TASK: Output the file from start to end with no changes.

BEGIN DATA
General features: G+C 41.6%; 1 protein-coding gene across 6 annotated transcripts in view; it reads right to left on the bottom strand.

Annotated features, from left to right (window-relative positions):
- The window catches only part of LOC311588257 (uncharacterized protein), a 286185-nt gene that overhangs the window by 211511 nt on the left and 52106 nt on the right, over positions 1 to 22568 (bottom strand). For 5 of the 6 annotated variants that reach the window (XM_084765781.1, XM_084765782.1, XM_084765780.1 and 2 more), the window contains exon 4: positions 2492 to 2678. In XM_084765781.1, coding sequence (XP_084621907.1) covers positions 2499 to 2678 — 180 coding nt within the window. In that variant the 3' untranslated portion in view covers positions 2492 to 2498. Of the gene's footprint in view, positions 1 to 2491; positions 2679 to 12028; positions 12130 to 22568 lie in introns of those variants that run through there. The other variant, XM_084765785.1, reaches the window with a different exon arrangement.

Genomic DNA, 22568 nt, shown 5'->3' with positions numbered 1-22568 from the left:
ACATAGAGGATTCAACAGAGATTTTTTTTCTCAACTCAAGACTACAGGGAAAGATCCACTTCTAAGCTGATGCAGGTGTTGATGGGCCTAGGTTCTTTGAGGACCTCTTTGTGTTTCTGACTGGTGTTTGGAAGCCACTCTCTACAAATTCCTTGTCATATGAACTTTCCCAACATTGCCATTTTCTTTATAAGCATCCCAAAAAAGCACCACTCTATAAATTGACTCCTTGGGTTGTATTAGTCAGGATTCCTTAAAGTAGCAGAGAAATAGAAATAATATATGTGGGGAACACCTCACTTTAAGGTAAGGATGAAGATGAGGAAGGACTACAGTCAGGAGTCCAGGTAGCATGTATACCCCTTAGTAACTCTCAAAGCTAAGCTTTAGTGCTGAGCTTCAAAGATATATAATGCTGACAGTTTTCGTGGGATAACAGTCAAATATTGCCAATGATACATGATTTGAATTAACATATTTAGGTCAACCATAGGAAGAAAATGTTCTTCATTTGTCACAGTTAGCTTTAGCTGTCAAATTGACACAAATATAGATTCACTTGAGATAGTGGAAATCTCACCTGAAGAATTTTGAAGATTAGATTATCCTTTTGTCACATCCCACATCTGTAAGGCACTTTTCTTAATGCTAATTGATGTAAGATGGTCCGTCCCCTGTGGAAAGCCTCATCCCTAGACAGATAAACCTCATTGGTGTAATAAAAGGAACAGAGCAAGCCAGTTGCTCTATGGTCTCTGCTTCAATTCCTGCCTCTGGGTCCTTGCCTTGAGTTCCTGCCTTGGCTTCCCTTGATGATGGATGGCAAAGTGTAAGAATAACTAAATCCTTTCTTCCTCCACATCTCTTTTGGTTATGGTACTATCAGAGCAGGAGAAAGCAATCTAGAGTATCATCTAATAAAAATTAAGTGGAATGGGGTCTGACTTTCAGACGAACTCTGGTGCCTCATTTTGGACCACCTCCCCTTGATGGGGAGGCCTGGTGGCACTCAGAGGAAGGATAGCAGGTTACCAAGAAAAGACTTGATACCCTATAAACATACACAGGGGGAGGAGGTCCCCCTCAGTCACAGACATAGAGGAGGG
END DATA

General features: G+C 41.6%; 1 protein-coding gene across 6 annotated transcripts in view; it reads right to left on the bottom strand.

Annotated features, from left to right (window-relative positions):
- The window catches only part of LOC311588257 (uncharacterized protein), a 286185-nt gene that overhangs the window by 211511 nt on the left and 52106 nt on the right, over positions 1 to 22568 (bottom strand). For 5 of the 6 annotated variants that reach the window (XM_084765781.1, XM_084765782.1, XM_084765780.1 and 2 more), the window contains exon 4: positions 2492 to 2678. In XM_084765781.1, coding sequence (XP_084621907.1) covers positions 2499 to 2678 — 180 coding nt within the window. In that variant the 3' untranslated portion in view covers positions 2492 to 2498. Of the gene's footprint in view, positions 1 to 2491; positions 2679 to 12028; positions 12130 to 22568 lie in introns of those variants that run through there. The other variant, XM_084765785.1, reaches the window with a different exon arrangement.

Genomic DNA, 22568 nt, shown 5'->3' with positions numbered 1-22568 from the left:
ACATAGAGGATTCAACAGAGATTTTTTTTCTCAACTCAAGACTACAGGGAAAGATCCACTTCTAAGCTGATGCAGGTGTTGATGGGCCTAGGTTCTTTGAGGACCTCTTTGTGTTTCTGACTGGTGTTTGGAAGCCACTCTCTACAAATTCCTTGTCATATGAACTTTCCCAACATTGCCATTTTCTTTATAAGCATCCCAAAAAAGCACCACTCTATAAATTGACTCCTTGGGTTGTATTAGTCAGGATTCCTTAAAGTAGCAGAGAAATAGAAATAATATATGTGGGGAACACCTCACTTTAAGGTAAGGATGAAGATGAGGAAGGACTACAGTCAGGAGTCCAGGTAGCATGTATACCCCTTAGTAACTCTCAAAGCTAAGCTTTAGTGCTGAGCTTCAAAGATATATAATGCTGACAGTTTTCGTGGGATAACAGTCAAATATTGCCAATGATACATGATTTGAATTAACATATTTAGGTCAACCATAGGAAGAAAATGTTCTTCATTTGTCACAGTTAGCTTTAGCTGTCAAATTGACACAAATATAGATTCACTTGAGATAGTGGAAATCTCACCTGAAGAATTTTGAAGATTAGATTATCCTTTTGTCACATCCCACATCTGTAAGGCACTTTTCTTAATGCTAATTGATGTAAGATGGTCCGTCCCCTGTGGAAAGCCTCATCCCTAGACAGATAAACCTCATTGGTGTAATAAAAGGAACAGAGCAAGCCAGTTGCTCTATGGTCTCTGCTTCAATTCCTGCCTCTGGGTCCTTGCCTTGAGTTCCTGCCTTGGCTTCCCTTGATGATGGATGGCAAAGTGTAAGAATAACTAAATCCTTTCTTCCTCCACATCTCTTTTGGTTATGGTACTATCAGAGCAGGAGAAAGCAATCTAGAGTATCATCTAATAAAAATTAAGTGGAATGGGGTCTGACTTTCAGACGAACTCTGGTGCCTCATTTTGGACCACCTCCCCTTGATGGGGAGGCCTGGTGGCACTCAGAGGAAGGATAGCAGGTTACCAAGAAAAGACTTGATACCCTATAAACATACACAGGGGGAGGAGGTCCCCCTCAGTCACAGACATAGAGGAGGG